Tuesday, November 21, 2017

Booknotes: Lincoln's Sense of Humor

New Arrival:
Lincoln’s Sense of Humor by Richard Carwardine (SIUP, 2017).

The range of Lincoln-related topics addressed by Southern Illinois University Press's Concise Lincoln Library series is impressive, and there are no signs that series editors Richard Etulain and Sylvia Rodrigue will run out of ideas anytime soon. The latest volume is Richard Carwardine's Lincoln's Sense of Humor.

Lincoln's penchant for telling jokes and repeating humorous stories to captive audiences both private and public is one of his most celebrated attributes. Carwardine's book "registers the variety, complexity of purpose, and ethical dimension of Lincoln’s humor and pinpoints the political risks Lincoln ran in telling jokes while the nation was engaged in a bloody struggle for existence." It also "shows how Lincoln’s uses of humor evolved as he matured and explores its versatility, range of expressions, and multiple sources: western tall tales, morality stories, bawdy jokes, linguistic tricks, absurdities, political satire, and sharp wit. While Lincoln excelled at self-mockery, nothing gave him greater pleasure than satirical work lampooning hypocrisy and ethical double standards."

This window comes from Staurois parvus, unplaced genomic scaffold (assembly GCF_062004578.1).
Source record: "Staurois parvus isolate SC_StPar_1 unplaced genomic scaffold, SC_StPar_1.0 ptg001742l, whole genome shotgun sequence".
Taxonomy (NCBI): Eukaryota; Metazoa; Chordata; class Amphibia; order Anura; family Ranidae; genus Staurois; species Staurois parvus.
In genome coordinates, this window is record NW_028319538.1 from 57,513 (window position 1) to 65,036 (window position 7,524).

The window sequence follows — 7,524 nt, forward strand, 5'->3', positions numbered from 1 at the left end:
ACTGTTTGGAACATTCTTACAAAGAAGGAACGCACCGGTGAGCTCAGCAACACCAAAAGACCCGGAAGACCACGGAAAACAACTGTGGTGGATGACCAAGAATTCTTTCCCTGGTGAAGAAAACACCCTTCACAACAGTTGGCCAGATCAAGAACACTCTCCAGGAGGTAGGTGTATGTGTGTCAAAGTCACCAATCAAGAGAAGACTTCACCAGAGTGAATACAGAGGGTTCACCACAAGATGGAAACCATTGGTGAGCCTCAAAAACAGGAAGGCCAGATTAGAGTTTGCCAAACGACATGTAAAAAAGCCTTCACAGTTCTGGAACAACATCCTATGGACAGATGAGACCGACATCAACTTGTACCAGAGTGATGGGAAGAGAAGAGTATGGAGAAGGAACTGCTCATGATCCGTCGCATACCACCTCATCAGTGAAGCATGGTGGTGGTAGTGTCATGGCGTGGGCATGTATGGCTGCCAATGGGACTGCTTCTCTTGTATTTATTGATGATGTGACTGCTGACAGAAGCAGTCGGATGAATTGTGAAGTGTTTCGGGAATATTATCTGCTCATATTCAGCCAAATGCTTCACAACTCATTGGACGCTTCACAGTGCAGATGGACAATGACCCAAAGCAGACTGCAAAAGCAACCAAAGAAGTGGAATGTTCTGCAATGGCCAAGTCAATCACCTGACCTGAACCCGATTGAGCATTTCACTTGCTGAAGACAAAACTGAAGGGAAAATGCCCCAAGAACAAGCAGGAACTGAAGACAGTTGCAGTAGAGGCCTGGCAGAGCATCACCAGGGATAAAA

According to Carwardine, "Lincoln’s funny stories were the means of securing political or personal advantage, sometimes by frontal assault on opponents but more often by depiction through parable, obfuscation through hilarity, refusal through wit, and diversion through cunning. Throughout his life Lincoln worked to develop the humorist’s craft and hone the art of storytelling. His jokes were valuable in advancing his careers as politician and lawyer and in navigating his course during a storm-tossed presidency. His merriness, however, coexisted with self-absorbed contemplation and melancholy. Humor was his lifeline; dark levity acted as a tonic, giving Lincoln strength to tackle the severe challenges he faced."

On the other hand, not everyone appreciated this part of his personality. Lincoln's "reputation for unrestrained, uncontrollable humor gave welcome ammunition to his political foes. In fact, Lincoln’s jocularity elicited waves of criticism during his presidency."

In reconnecting Lincoln's humor with its original context, Carwardine "helps to recapture a strong component of Lincoln’s character and reanimates the good humor of our sixteenth president."

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